Maui Coronavirus Updates

Relief nurses to help with staffing as Maui logs 26 COVID-19 hospitalizations

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The Maui Memorial Medical Center still has tents set up outside of the ER entrance. PC: by Wendy Osher (Jan. 10, 2022)

With staffing impacts and a steady count of COVID-19 hospitalizations on Maui, measures to stay ahead of the latest impacts are currently in motion.

As Maui County continues to experience an increase in the COVID-19 positivity rate which is now the highest in the state at 22.5%, Maui Memorial Medical Center is also caring for more COVID-19 patients.

“For perspective – just one month ago, MMMC was caring for four COVID-19 patients, all unvaccinated. Today, we are caring for 26 COVID-19 patients, 12 are fully vaccinated and two of those individuals received a booster dose,” said Maui Health spokesperson Tracy Dallarda. She notes that the boosted individuals are not at the hospital for COVID-19 and were admitted for other medical reasons. “Their COVID-19 status was discovered upon routine testing of all inpatients upon admission.”

Statewide, there are 352 people hospitalized with COVID-19, including 140 vaccinated and 212 who are unvaccinated, according to an update provided this afternoon by Lieutenant Governor Josh Green. This represents a -21% difference from the peak of 448 on Sept. 4, 2021. According to his data, there are 37 individuals in the ICU, approximately half the rate of what was experienced during the delta surge. There are also approximately 12 COVID-19 positive individuals on ventilators.


“Omicron is about five times less severe, however with so many cases, we still have a lot of people in the hospital,” said Lt. Gov. Green in a social media update this afternoon.

During the delta surge, hospitalizations at Maui Health rose to 41 COVID-19 positive patients in mid-August, with multiple patients in the ICU. On New Yearʻs Eve, Maui had 12 hospitalizations. Today, there are 26 patients hospitalized, including two COVID-19 patients in the ICU (one vaccinated and one unvaccinated), and one vaccinated individual on a ventilator.

As is typical for this time of year, the MMMC census is busy with non-COVID-19 admissions and emergency department visits as well. As the hospital handles its regular high volume of patients, hospital representatives say the emergency department admissions have increased to pre-pandemic levels with an influx of individuals with COVID-19 concerns.

Staffing has been impacted as well.


“As Maui residents, employees are also contracting the virus circulating throughout the community and remain isolated at home. FEMA nurses should be arriving next week and more the following week to offer relief staffing, just as in past surges. We are unsure how many relief nurses we will receive but are grateful for any number to assist with staffing,” said Dallarda.

In Maui County, the seven day average for new cases daily is 496, with a 22.5% test positivity rate over 14 days. This is +203% from Dec. 29, 2021-Jan. 11, 2022. For every 100,000 residents in Maui County, there have been an average of 296.5 newly reported cases per day over a seven day period.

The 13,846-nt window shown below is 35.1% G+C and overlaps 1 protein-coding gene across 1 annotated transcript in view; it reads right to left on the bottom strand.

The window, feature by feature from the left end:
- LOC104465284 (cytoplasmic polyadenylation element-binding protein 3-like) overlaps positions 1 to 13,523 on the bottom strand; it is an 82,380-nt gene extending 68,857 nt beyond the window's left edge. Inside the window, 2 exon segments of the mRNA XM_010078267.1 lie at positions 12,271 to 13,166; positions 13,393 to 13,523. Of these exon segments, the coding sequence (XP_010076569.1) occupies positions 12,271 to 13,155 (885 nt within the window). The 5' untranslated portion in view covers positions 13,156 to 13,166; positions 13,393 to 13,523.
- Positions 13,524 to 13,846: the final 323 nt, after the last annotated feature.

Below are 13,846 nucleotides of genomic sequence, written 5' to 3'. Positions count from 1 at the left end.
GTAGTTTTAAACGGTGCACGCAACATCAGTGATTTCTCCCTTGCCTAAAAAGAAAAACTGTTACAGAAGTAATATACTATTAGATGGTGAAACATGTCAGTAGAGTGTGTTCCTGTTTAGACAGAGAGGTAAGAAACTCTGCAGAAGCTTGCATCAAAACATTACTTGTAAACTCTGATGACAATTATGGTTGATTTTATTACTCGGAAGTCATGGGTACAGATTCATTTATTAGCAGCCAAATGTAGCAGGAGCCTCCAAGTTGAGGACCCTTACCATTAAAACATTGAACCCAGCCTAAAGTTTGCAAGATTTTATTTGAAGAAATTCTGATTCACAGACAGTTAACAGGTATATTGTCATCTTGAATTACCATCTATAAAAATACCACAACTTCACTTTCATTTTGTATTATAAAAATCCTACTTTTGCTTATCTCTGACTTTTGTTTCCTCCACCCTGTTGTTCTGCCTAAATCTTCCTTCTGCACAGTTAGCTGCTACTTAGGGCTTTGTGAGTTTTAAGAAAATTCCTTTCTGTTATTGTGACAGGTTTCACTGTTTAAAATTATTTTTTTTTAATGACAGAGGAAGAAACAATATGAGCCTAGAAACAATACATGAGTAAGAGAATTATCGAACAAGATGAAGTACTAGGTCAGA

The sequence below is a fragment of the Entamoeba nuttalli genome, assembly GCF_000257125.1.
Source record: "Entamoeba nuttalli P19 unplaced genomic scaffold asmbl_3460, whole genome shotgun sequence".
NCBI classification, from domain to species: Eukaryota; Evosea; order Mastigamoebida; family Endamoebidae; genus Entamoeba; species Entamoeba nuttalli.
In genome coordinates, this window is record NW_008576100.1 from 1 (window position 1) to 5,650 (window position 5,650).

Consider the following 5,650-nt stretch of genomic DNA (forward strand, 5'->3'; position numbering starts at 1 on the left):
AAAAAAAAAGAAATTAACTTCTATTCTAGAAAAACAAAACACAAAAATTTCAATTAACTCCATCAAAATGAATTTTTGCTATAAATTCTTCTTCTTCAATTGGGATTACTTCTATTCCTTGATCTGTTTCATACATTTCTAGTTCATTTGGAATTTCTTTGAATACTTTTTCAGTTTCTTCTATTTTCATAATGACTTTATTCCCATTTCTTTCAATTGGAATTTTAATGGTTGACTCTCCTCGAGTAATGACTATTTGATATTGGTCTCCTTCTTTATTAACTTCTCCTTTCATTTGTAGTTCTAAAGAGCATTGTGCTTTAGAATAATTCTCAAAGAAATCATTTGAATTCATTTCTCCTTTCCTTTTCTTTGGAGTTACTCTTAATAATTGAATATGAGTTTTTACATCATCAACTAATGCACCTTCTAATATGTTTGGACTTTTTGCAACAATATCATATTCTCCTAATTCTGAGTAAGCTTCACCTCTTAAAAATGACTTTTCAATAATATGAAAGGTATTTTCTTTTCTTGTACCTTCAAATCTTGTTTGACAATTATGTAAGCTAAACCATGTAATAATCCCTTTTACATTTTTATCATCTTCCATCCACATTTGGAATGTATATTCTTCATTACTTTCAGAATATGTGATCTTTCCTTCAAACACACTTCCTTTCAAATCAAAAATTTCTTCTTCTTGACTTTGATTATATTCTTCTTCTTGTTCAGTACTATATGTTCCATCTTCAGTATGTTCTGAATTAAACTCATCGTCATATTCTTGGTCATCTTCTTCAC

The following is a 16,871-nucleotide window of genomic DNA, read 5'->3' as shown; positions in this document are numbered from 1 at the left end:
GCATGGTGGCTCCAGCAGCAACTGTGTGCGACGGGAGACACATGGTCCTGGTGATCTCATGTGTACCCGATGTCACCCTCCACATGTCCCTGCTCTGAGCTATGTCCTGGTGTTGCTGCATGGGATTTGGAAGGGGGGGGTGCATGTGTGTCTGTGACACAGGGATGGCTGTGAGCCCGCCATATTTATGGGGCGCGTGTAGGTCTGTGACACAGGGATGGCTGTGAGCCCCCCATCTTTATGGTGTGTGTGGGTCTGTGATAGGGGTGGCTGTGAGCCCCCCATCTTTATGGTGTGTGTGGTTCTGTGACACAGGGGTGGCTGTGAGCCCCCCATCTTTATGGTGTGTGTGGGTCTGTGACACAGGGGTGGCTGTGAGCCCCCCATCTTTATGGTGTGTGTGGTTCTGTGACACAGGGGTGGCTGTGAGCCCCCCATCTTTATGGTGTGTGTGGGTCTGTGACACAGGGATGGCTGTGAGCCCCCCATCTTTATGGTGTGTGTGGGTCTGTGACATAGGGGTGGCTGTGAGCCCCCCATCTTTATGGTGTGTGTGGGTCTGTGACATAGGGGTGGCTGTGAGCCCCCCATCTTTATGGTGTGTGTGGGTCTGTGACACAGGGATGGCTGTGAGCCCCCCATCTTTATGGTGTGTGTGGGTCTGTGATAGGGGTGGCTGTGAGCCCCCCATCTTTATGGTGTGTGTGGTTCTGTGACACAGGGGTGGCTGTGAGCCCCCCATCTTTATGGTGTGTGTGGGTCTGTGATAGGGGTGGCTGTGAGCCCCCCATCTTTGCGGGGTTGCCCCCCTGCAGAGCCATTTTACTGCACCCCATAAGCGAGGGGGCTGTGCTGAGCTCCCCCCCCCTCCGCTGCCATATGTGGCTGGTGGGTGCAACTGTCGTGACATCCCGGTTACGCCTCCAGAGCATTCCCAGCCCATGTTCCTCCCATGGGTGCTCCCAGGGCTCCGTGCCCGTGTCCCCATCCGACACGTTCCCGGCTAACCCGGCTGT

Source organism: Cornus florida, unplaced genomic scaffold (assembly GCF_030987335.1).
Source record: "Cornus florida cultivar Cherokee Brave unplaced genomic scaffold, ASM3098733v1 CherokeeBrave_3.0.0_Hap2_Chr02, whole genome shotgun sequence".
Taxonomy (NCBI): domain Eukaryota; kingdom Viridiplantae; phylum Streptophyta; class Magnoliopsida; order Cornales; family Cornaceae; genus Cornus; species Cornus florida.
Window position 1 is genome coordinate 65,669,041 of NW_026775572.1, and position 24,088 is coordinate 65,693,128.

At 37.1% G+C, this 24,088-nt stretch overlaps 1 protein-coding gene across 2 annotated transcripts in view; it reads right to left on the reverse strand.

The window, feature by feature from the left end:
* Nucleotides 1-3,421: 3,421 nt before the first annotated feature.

While daily numbers are high for Maui County, the seven-day average has decreased slightly. The hospital, still, is preparing for further impacts.

Dr. Michael Shea, chief medical director for Maui Health and co-lead for the Emergency Operations Center team said, “I do not believe Maui County’s COVID-19 numbers have peaked. Based on the experiences we are watching throughout the world – South Africa, the UK, and areas on the mainland – where the surges began before Hawaiʻi, we are at least a few weeks from our peak. However, this peak timing will ultimately depend on what precautions our community takes to prevent spread.”


Lt. Gov. Green said the Health Care Association of Hawaiʻi, with the Department of Health is bringing in 250 nurses or respiratory therapists on Jan. 17, and then another 250 on Jan. 24 to assist across the state. “Over time, we may get as many as 900 extra health care workers to help us,” he said in a daily update posted to his social media / Instagram account.

Maui Health maintains that the COVID-19 vaccine is “the best protection against contracting the virus.”

“If you have not been vaccinated, please reconsider. If you have been fully vaccinated, please get your booster dose,” hospital administrators advise.

The Maui Memorial Medical Center, Main Lobby Vaccine Clinic continues to provide Pfizer vaccine to all eligible residents:

  • Open Monday through Friday, 9 a.m. to 12 noon and 1 p.m. to 5 p.m.
  • No appointment needed; walk-ins are welcome during clinic hours.
  • Administering first, second, third and booster doses to all qualified individuals.
    • To qualify for a booster dose, you must be at least 12 years old or older and five months past your second dose of the Pfizer or Moderna vaccine, or two months past your single dose of Johnson & Johnson.
  • Pediatric dose available for ages 5 to 11.
    • Children under the age of 18 must be accompanied by a parent or legal guardian.

For additional information about other test sites or vaccination clinics, visit

Wendy Osher
Wendy Osher leads the Maui Now news team. She is also the news voice of parent company, Pacific Media Group, having served more than 20 years as News Director for the company’s six Maui radio stations.
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